His entry showed he is the son of Catherine K Cresswell (2949) and John Eckman. The numbers, by the way, were assigned to the descendants, with the first of course being the Rev. Hans Herr. Charles entry read:

6867. Charles, Lancaster, Pa., b. Feb. 1, 1860; d. Aug. 26, 1888; m. Aug. 24, 1881, Rosa T. Kerchner, b. Sept. 4, 1859; dau. John Kerchner and Barbara Kuhn.

Since then I have been trying to find out where he was buried. After 20 years, I am excited to say, I finally confirmed where Charles was laid to rest.

While at the Lancaster Historical Society last Thursday the historian there helped me immensely. I explained that Charles was born in 1860 in Strasburg Township to John and Catherine Cresswell Eckman and that the Eckman family attended the Zion Reformed Church in New Providence. In fact, the family lived across the street and was quite active in the church. I knew Charles was a clerk with the Telegraph Co. and that he married Rosa Kirchner in 1881. From City Directories I knew he lived on Manor Street in Lancaster City. I knew Rosa and her family were Roman Catholic and attended St. Joseph and lived up Cabbage Hill. Rosa had remarried after Charles' death.

He (the historian) found Charles. He was listed in "Burial Records of St. Joseph Catholic Church, Lancaster PA 1850-1899." Charles did die on 26 August; however, he died in 1887!

Going back through the old microfilm newspapers again I did not find an actual obituary but I did find a front page news article. (An aside: as exciting as "front page news article" sounds, it was not. The paper was only a few pages at that time although those few pages held more relevant and truthfully reported news that the current Lancaster newspaper.)

So the article - dated Monday, 29 August 1887 - reads:

Double Funeral at St. Josephs
For the first time in the history of St Joseph's Catholic Church there was a double funeral. This unusual occurrence happened this morning when the bodies of Lucas Fritz and Charles Eckman were taken into the church at 9 o'clock. Both were members of St Patrick's society and in addition Eckman was a member of St. Michael's. Both these organizations were present in a body. Father Koch celebrated the requiem mass and delivered a short sermon. The internments were made at St. Joseph's Catholic cemetery.

So the new mystery ... how did Charles, a clerk, who was only 27 years old at the time, die? Was it medical? Was it an accident? Was he killed? If so, why? One answer and so many more mysteries!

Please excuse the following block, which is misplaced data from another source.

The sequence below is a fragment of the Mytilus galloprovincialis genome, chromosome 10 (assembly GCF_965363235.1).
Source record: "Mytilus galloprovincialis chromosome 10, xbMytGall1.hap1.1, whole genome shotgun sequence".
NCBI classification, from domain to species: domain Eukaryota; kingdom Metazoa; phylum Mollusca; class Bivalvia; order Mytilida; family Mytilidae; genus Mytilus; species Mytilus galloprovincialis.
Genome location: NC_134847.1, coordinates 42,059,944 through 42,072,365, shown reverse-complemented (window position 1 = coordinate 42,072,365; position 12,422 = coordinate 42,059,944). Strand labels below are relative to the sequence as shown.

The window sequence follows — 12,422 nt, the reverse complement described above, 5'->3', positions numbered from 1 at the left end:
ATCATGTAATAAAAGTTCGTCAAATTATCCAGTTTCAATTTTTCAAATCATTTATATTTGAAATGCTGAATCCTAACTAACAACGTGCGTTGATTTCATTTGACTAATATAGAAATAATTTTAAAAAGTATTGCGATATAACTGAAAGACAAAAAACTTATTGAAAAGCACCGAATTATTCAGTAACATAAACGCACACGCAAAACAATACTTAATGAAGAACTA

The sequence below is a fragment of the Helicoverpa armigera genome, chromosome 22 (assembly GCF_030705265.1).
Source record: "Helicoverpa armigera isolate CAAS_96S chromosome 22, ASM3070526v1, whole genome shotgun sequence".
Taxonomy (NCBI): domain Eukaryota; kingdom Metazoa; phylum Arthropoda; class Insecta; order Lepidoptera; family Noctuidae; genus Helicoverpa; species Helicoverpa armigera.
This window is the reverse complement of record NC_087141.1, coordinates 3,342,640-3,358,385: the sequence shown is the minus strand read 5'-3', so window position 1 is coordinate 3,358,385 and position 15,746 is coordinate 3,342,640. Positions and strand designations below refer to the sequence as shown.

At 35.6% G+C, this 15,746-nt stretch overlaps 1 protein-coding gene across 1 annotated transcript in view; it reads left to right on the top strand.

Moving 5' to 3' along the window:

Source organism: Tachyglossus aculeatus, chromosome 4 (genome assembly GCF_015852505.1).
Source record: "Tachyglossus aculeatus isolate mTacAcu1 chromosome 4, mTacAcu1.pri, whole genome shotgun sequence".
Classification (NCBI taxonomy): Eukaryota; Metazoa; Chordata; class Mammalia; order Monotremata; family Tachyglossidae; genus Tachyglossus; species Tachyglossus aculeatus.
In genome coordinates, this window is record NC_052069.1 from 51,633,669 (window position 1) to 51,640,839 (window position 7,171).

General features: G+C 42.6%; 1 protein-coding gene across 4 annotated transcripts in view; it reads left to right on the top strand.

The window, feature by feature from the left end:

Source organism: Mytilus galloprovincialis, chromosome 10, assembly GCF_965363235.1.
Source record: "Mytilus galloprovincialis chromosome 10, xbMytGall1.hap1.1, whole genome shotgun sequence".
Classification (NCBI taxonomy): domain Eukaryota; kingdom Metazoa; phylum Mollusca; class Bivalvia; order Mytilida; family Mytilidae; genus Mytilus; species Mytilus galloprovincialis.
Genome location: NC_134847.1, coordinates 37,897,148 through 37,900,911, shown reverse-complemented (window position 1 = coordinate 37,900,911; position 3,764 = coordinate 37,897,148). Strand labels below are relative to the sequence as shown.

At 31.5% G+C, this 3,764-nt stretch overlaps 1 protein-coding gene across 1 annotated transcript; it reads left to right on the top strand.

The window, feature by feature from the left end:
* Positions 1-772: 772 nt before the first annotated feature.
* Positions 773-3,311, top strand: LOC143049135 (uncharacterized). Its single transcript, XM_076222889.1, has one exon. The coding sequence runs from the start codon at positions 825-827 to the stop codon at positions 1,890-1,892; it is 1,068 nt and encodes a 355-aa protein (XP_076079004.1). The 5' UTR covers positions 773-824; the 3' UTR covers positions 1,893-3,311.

Mystery Monday is a daily genealogy prompt of GeneaBloggers. The prompts are concerned with anything in your genealogy and family history research which is currently unsolved.

19 October 2014

Sunday's Obituary: Leo F. Welsh

Leo Francis Welsh is my grandmother's brother. He lived with my grandparents in Kennett Square, Chester County.

His obituary reads:
Leo F. Welsh, 59, of 503 Magnolia Street, Kennett Square, died yesterday at Presbyterian Hospital, Philadelphia, after a lengthy illness.

Born in Phoenixville, he was a son of the late Martin J. and Catherine O'Flaherty Welsh.

He had been employed by the Kennett Square School District custodial department for the past five years.

He was a member of St. Patrick's Church, Kennett Square and a social member of the Italian American Club and VFW of Kennett Square.

Mr. Welsh is survived by three daughters: Colleen, wife of James Donahue of Kennett Square; Mrs. Theresa Nemuth of Cleveland, Ohio; and Michaela, wife of Donald Gideon, of Orangedale, Calif.; two sons: Maj. Leo F. Welsh Jr. of Hawaii and Kenneth Welsh of Los Angeles, and 14 grandchildren.

Also, two sisters and three brothers survive: Mrs. Mary Still of Kennett Square; Mrs. Raymond Peterson of Phoenixville; Joseph M. Welsh of Royersford; Raymond C. Welsh of Collegeville; and Gerald A Welsh of Arlington, VA.

A Mass of Christian Burial will be celebrated 10 a.m. Monday at St Patrick's Church, 218 Meredith St., Kennett Square with internment in the church cemetery.

Uncle Leo was born 25 August 1915. He had worked for the Kennett Schools for five years. He came to live with my grandparents sometime after he and his wife separated. They split up sometime after their daughter Maureen passed in 1957. Ruth, his ex-wife, moved to California at some point and finally filed for divorce in 1966 in Sacramento.

Sunday's Obituary is a GeneaBloggers prompt encouraging bloggers to post obituaries along with other information about that person.